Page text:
The people, the landscape, the architecture: everything matched the stereotypical representations put forth by Hollywood, tourist brochures, wine bottle labels, and other purveyors of fantasies and half-truths. . . .
It was postcard-perfect, as though contrived by the local tourism board—"Giovanni, here they come! Go drive past them on your Vespa! Carmela, hide the satellite dish and put your delightfully scruffy goats out in the field! Quickly! Prego. Ciao. "
In other words, each step off the beaten path is just one more gesture of futility. This is the existential Möbius strip that the American writer, Walker Percy, analyzed in his essay, "The Loss of the Creature." Percy invents an ordinary family on vacation at the Grand Canyon, a family that arrives at the famous site, snaps photographs, peers over the edge, returns home, and almost assuredly never saw the canyon. Doug Mack's book idea—a modern-day reenactment of Arthur Frommer's classic guidebook, Europe on Five Dollars a Day—is thus a Percian retro-move, a stratagem of deep irony.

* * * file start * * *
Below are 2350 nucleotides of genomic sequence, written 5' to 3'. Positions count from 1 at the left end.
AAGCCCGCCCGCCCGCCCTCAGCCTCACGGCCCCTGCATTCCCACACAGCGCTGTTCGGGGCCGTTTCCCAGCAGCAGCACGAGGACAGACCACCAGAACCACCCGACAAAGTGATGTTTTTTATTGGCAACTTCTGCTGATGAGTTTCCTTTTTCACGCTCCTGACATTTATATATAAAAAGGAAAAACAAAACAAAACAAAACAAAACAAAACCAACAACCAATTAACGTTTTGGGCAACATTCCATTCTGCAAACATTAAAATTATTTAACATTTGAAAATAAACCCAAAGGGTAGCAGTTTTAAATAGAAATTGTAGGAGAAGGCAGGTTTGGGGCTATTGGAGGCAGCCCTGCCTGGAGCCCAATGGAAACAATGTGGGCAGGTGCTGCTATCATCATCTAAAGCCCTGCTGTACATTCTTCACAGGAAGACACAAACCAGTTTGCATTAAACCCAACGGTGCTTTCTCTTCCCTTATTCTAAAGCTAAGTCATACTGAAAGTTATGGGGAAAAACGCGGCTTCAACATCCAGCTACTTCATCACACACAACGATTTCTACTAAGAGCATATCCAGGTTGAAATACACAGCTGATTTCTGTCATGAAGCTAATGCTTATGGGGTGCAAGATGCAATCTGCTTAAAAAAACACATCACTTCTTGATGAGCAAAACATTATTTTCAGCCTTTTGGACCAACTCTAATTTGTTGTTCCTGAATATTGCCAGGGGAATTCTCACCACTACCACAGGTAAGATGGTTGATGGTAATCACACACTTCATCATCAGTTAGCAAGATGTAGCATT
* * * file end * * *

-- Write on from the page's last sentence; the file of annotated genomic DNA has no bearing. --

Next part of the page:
Still, in Frommer's dusty old tome, Mack has found an ingenious hook for a travelogue. Mack offers us a series of modern-day profiles of Florence, Paris, Berlin, Venice, eleven cities in all. He's a young writer; he was in his twenties when he made his tour. As a result, Europe on 5 Wrong Turns a Day is peopled with intrepid backpackers, Brits running wild in Amsterdam, noisy roommates in over-crowded hostels. The book is written in an improvisatory, blog-like style, but Mack is invariably cheerful and literate, and he makes for good company in this breezy traipse through today's Europe.